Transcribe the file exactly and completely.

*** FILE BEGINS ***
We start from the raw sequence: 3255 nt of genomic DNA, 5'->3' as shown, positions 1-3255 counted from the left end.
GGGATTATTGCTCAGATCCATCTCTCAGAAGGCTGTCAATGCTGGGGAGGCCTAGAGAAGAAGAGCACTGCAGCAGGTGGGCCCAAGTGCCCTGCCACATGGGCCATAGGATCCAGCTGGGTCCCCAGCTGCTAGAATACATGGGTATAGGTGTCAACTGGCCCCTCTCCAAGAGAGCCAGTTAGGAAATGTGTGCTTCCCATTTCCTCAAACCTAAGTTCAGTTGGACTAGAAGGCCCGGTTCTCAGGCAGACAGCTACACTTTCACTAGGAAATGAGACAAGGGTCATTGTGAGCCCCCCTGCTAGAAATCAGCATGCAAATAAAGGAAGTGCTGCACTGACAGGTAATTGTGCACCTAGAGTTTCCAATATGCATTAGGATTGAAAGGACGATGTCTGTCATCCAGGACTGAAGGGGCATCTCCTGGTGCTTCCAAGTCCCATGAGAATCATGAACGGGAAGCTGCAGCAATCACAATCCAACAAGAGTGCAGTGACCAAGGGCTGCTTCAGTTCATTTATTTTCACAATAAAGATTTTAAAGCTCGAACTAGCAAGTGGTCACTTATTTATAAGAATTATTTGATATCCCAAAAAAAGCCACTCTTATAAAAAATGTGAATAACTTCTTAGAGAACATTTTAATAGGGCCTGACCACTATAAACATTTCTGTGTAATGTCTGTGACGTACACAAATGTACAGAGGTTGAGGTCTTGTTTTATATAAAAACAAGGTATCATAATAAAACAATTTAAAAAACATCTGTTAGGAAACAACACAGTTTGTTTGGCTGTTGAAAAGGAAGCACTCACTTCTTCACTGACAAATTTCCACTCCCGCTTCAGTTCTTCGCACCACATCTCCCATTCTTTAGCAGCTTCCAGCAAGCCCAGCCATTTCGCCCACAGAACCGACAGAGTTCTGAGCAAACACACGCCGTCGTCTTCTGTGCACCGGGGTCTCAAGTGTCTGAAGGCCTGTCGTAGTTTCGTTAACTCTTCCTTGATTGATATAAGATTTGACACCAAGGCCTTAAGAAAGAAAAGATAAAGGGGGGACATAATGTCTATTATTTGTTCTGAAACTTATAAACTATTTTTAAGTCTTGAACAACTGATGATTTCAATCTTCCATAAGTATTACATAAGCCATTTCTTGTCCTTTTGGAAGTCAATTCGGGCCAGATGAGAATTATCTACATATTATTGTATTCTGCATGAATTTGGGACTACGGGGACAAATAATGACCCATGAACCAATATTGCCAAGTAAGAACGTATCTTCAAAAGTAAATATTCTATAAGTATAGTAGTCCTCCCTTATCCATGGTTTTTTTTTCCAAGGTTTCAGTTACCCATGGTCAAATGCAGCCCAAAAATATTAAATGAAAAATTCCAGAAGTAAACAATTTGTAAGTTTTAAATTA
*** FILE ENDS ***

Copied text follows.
We start from the raw sequence: 3255 nt of genomic DNA, 5'->3' as shown, positions 1-3255 counted from the left end.
GGGATTATTGCTCAGATCCATCTCTCAGAAGGCTGTCAATGCTGGGGAGGCCTAGAGAAGAAGAGCACTGCAGCAGGTGGGCCCAAGTGCCCTGCCACATGGGCCATAGGATCCAGCTGGGTCCCCAGCTGCTAGAATACATGGGTATAGGTGTCAACTGGCCCCTCTCCAAGAGAGCCAGTTAGGAAATGTGTGCTTCCCATTTCCTCAAACCTAAGTTCAGTTGGACTAGAAGGCCCGGTTCTCAGGCAGACAGCTACACTTTCACTAGGAAATGAGACAAGGGTCATTGTGAGCCCCCCTGCTAGAAATCAGCATGCAAATAAAGGAAGTGCTGCACTGACAGGTAATTGTGCACCTAGAGTTTCCAATATGCATTAGGATTGAAAGGACGATGTCTGTCATCCAGGACTGAAGGGGCATCTCCTGGTGCTTCCAAGTCCCATGAGAATCATGAACGGGAAGCTGCAGCAATCACAATCCAACAAGAGTGCAGTGACCAAGGGCTGCTTCAGTTCATTTATTTTCACAATAAAGATTTTAAAGCTCGAACTAGCAAGTGGTCACTTATTTATAAGAATTATTTGATATCCCAAAAAAAGCCACTCTTATAAAAAATGTGAATAACTTCTTAGAGAACATTTTAATAGGGCCTGACCACTATAAACATTTCTGTGTAATGTCTGTGACGTACACAAATGTACAGAGGTTGAGGTCTTGTTTTATATAAAAACAAGGTATCATAATAAAACAATTTAAAAAACATCTGTTAGGAAACAACACAGTTTGTTTGGCTGTTGAAAAGGAAGCACTCACTTCTTCACTGACAAATTTCCACTCCCGCTTCAGTTCTTCGCACCACATCTCCCATTCTTTAGCAGCTTCCAGCAAGCCCAGCCATTTCGCCCACAGAACCGACAGAGTTCTGAGCAAACACACGCCGTCGTCTTCTGTGCACCGGGGTCTCAAGTGTCTGAAGGCCTGTCGTAGTTTCGTTAACTCTTCCTTGATTGATATAAGATTTGACACCAAGGCCTTAAGAAAGAAAAGATAAAGGGGGGACATAATGTCTATTATTTGTTCTGAAACTTATAAACTATTTTTAAGTCTTGAACAACTGATGATTTCAATCTTCCATAAGTATTACATAAGCCATTTCTTGTCCTTTTGGAAGTCAATTCGGGCCAGATGAGAATTATCTACATATTATTGTATTCTGCATGAATTTGGGACTACGGGGACAAATAATGACCCATGAACCAATATTGCCAAGTAAGAACGTATCTTCAAAAGTAAATATTCTATAAGTATAGTAGTCCTCCCTTATCCATGGTTTTTTTTTCCAAGGTTTCAGTTACCCATGGTCAAATGCAGCCCAAAAATATTAAATGAAAAATTCCAGAAGTAAACAATTTGTAAGTTTTAAATTA